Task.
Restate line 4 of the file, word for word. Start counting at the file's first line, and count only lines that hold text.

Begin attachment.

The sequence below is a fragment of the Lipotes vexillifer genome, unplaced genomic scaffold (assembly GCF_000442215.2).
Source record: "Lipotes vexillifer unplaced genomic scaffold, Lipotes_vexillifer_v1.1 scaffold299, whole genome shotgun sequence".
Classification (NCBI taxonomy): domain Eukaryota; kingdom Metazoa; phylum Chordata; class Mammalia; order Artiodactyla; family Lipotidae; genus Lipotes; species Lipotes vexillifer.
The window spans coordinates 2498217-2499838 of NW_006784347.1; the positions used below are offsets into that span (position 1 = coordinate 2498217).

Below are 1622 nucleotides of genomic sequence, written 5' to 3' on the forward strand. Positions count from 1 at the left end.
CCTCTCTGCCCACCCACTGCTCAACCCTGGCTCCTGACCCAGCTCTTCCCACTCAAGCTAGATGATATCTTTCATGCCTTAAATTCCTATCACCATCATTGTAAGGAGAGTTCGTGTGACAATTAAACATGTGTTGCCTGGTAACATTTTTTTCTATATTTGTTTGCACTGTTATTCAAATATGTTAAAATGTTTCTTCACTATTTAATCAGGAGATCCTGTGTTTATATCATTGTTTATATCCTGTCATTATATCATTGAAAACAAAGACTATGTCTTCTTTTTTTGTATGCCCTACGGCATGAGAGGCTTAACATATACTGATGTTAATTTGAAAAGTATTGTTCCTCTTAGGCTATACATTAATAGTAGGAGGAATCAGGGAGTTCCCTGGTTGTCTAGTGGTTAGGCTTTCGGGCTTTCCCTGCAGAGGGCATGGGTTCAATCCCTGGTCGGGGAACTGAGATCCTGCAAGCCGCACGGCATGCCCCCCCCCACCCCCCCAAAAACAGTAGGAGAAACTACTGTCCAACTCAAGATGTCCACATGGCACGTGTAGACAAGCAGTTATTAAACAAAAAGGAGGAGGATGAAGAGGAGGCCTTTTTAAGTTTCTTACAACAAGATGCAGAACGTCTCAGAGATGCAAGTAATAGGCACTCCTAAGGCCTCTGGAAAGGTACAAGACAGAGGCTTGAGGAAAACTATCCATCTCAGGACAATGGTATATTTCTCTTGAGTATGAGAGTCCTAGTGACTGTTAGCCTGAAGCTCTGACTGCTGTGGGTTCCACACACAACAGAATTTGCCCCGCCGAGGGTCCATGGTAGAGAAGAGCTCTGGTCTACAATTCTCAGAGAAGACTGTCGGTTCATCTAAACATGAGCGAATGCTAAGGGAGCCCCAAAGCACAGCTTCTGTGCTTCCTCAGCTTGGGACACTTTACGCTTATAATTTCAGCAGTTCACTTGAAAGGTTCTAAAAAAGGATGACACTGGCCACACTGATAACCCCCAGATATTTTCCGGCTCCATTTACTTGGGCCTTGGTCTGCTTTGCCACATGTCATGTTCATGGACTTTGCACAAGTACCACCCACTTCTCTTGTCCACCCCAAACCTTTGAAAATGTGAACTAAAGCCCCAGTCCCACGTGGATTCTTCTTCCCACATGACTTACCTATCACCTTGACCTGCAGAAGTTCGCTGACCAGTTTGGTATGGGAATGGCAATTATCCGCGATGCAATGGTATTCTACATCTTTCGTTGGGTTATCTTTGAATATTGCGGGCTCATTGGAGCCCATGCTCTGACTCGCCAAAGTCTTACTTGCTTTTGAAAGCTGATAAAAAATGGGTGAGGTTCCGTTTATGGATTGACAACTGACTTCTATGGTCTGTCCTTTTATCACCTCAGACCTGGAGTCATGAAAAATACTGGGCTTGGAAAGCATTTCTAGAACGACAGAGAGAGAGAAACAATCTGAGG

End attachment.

The window spans coordinates 2498217-2499838 of NW_006784347.1; the positions used below are offsets into that span (position 1 = coordinate 2498217).